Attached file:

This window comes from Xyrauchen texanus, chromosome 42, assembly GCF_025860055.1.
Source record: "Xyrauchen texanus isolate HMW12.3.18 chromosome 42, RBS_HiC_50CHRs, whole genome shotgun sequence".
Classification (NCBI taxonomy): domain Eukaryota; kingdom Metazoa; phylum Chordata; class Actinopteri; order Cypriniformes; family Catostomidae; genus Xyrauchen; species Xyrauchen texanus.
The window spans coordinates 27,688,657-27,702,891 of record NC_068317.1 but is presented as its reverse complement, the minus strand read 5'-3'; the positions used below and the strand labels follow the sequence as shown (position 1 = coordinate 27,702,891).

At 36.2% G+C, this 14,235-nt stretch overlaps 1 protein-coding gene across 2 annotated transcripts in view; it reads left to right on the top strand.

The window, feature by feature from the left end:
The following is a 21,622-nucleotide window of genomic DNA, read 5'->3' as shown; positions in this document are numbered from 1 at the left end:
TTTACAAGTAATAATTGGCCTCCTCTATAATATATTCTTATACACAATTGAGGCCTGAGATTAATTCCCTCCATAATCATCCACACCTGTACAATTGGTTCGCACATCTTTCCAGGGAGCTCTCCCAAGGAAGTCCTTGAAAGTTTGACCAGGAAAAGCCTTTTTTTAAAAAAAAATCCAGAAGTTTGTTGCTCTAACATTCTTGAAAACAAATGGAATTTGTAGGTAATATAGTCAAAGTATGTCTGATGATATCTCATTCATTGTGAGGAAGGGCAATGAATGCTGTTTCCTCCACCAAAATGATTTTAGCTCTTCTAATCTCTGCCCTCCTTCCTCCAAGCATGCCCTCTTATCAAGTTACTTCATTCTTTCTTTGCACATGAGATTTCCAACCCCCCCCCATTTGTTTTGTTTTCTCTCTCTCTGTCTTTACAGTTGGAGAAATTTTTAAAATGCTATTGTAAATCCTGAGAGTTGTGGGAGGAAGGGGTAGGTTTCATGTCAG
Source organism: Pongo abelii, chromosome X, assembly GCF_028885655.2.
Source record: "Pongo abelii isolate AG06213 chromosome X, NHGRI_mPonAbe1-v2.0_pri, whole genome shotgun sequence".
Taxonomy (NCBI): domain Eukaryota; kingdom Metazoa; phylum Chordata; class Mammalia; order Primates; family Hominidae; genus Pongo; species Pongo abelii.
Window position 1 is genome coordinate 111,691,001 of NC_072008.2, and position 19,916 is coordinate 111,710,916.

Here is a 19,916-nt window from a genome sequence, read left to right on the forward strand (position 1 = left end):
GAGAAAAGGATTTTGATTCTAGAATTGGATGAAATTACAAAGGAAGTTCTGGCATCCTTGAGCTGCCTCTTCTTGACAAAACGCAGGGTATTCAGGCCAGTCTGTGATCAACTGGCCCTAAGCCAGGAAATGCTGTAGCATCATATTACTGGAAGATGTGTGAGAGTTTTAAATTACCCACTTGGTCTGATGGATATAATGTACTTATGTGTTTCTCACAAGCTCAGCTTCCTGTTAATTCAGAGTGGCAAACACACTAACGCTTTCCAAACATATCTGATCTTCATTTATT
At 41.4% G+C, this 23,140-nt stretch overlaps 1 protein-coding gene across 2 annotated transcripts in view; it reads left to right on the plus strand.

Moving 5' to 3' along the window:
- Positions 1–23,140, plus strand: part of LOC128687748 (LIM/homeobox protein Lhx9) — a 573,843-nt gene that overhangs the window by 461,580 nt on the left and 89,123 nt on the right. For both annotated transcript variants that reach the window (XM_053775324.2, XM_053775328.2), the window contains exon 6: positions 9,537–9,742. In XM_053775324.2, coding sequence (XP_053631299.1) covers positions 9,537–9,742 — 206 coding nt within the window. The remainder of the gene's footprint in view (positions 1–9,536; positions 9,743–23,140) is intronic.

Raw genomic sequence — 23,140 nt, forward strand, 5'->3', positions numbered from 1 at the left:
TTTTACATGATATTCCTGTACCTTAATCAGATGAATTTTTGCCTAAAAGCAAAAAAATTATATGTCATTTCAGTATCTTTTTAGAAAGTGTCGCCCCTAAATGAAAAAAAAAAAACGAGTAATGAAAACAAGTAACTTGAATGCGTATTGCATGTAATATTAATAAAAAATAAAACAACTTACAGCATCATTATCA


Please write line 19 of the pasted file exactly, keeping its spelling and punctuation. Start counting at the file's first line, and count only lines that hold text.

TTTTACATGATATTCCTGTACCTTAATCAGATGAATTTTTGCCTAAAAGCAAAAAAATTATATGTCATTTCAGTATCTTTTTAGAAAGTGTCGCCCCTAAATGAAAAAAAAAAAACGAGTAATGAAAACAAGTAACTTGAATGCGTATTGCATGTAATATTAATAAAAAATAAAACAACTTACAGCATCATTATCA